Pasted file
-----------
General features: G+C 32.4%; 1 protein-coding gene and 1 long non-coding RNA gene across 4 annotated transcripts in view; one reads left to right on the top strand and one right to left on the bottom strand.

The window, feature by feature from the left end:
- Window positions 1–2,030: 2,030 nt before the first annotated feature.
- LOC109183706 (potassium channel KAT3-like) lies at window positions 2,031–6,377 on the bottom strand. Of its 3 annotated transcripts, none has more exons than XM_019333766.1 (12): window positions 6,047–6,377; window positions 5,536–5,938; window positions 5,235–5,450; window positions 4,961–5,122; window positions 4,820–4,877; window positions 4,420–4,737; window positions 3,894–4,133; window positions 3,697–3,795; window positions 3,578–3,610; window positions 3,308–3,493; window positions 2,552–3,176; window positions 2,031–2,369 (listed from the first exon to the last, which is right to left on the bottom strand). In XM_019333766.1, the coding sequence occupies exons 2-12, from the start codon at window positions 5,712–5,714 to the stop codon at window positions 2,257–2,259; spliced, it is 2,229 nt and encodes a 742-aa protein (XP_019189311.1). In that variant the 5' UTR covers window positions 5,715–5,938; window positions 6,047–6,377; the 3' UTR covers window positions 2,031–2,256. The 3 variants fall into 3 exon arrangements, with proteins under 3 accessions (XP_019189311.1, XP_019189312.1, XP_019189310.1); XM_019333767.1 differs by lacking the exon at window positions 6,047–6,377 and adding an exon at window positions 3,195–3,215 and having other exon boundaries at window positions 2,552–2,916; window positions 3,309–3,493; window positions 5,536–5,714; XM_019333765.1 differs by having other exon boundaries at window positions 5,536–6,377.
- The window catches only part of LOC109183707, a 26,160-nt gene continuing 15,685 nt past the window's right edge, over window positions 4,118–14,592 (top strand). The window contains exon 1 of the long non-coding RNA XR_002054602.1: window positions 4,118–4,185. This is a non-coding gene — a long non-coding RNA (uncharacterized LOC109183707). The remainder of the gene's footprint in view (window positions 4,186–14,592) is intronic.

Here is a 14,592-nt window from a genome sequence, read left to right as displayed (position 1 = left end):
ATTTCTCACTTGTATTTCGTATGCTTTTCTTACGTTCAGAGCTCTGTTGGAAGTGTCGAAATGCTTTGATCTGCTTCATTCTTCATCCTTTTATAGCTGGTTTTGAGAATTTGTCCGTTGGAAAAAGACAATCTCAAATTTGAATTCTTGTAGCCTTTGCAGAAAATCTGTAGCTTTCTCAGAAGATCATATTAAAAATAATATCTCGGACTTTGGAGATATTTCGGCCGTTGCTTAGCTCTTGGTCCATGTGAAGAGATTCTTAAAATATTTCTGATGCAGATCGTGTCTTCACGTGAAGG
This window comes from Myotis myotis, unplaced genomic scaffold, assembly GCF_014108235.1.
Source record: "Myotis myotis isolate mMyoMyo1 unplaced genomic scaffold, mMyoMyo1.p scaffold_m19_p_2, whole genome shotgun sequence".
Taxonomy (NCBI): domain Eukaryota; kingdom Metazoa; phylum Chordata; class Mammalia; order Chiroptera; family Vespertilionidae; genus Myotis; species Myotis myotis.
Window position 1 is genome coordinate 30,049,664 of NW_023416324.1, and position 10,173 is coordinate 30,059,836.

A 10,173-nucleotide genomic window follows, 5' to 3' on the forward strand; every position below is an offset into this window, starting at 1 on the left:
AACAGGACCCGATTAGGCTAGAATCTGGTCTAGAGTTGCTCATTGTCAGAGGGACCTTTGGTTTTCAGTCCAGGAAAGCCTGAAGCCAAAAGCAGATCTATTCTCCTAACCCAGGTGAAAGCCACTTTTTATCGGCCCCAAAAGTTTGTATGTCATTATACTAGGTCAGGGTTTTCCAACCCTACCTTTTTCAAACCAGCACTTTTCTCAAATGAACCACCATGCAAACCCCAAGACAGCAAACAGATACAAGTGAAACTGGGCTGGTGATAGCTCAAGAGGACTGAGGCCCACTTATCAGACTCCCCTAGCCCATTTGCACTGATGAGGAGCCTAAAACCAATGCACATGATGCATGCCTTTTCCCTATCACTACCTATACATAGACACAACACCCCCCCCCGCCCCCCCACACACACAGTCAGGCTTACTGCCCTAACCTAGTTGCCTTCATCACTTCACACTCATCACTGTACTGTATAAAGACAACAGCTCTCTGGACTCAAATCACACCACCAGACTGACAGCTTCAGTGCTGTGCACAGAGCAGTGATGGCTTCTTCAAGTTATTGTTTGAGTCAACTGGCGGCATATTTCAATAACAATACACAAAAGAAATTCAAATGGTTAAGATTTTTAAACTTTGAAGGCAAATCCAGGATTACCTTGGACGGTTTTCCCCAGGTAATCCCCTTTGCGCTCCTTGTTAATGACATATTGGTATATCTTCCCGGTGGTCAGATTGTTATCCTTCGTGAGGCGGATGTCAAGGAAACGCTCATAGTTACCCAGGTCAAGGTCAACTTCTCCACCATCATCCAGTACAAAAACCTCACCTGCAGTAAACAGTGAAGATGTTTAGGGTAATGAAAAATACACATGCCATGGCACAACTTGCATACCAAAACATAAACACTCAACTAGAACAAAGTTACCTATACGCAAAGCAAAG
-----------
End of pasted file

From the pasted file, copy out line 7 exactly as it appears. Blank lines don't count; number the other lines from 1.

ATTTCTCACTTGTATTTCGTATGCTTTTCTTACGTTCAGAGCTCTGTTGGAAGTGTCGAAATGCTTTGATCTGCTTCATTCTTCATCCTTTTATAGCTGGTTTTGAGAATTTGTCCGTTGGAAAAAGACAATCTCAAATTTGAATTCTTGTAGCCTTTGCAGAAAATCTGTAGCTTTCTCAGAAGATCATATTAAAAATAATATCTCGGACTTTGGAGATATTTCGGCCGTTGCTTAGCTCTTGGTCCATGTGAAGAGATTCTTAAAATATTTCTGATGCAGATCGTGTCTTCACGTGAAGG